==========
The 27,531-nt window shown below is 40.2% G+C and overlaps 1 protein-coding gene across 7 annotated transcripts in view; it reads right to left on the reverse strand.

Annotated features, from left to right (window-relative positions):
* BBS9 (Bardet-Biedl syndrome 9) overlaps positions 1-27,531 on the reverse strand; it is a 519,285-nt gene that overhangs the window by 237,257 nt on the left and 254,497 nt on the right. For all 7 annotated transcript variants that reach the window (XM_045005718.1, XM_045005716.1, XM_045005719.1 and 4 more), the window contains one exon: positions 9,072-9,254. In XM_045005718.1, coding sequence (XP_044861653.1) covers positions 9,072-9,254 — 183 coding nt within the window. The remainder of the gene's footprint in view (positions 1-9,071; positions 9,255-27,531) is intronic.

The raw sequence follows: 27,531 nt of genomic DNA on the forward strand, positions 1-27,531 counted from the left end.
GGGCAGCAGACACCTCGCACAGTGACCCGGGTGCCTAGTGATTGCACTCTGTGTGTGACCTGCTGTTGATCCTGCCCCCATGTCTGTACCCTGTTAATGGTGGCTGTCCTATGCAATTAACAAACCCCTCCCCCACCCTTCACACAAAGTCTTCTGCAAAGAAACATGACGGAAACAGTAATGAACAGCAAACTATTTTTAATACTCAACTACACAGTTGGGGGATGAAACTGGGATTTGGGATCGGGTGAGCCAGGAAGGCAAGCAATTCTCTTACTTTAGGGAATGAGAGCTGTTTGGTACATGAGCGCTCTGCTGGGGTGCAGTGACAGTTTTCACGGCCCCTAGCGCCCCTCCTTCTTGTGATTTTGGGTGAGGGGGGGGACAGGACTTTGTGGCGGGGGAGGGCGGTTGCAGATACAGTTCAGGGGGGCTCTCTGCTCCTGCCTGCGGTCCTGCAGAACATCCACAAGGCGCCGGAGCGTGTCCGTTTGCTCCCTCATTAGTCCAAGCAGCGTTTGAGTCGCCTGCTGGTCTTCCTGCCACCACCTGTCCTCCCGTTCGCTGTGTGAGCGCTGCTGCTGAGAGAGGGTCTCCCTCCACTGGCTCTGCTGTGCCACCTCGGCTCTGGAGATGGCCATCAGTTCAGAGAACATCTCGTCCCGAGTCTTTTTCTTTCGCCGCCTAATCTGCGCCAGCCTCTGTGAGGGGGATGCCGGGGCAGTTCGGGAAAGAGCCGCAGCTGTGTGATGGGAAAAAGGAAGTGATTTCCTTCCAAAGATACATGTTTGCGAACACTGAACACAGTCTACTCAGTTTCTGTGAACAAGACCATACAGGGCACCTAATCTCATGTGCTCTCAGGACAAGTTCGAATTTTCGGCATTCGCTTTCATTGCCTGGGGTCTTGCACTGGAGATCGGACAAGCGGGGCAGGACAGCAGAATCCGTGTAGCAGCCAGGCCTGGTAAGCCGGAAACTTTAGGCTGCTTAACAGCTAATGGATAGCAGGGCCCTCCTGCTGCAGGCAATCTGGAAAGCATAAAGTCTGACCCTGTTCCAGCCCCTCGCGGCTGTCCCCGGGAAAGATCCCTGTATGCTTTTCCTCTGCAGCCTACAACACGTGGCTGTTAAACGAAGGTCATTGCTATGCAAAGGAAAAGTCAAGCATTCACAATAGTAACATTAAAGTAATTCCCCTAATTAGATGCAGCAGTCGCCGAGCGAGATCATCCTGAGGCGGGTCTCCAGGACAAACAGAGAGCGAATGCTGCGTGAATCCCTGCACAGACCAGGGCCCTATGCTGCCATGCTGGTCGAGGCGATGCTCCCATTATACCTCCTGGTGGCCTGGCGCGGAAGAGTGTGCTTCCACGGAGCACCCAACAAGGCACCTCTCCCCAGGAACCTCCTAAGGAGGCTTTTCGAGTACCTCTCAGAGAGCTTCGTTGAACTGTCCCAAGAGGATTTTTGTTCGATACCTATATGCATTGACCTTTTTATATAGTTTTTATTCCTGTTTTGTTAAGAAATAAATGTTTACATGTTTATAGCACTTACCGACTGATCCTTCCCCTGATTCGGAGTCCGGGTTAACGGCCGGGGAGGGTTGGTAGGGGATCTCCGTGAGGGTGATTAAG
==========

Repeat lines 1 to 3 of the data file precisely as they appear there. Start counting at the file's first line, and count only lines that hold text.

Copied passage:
The 27,531-nt window shown below is 40.2% G+C and overlaps 1 protein-coding gene across 7 annotated transcripts in view; it reads right to left on the reverse strand.

Annotated features, from left to right (window-relative positions):
* BBS9 (Bardet-Biedl syndrome 9) overlaps positions 1-27,531 on the reverse strand; it is a 519,285-nt gene that overhangs the window by 237,257 nt on the left and 254,497 nt on the right. For all 7 annotated transcript variants that reach the window (XM_045005718.1, XM_045005716.1, XM_045005719.1 and 4 more), the window contains one exon: positions 9,072-9,254. In XM_045005718.1, coding sequence (XP_044861653.1) covers positions 9,072-9,254 — 183 coding nt within the window. The remainder of the gene's footprint in view (positions 1-9,071; positions 9,255-27,531) is intronic.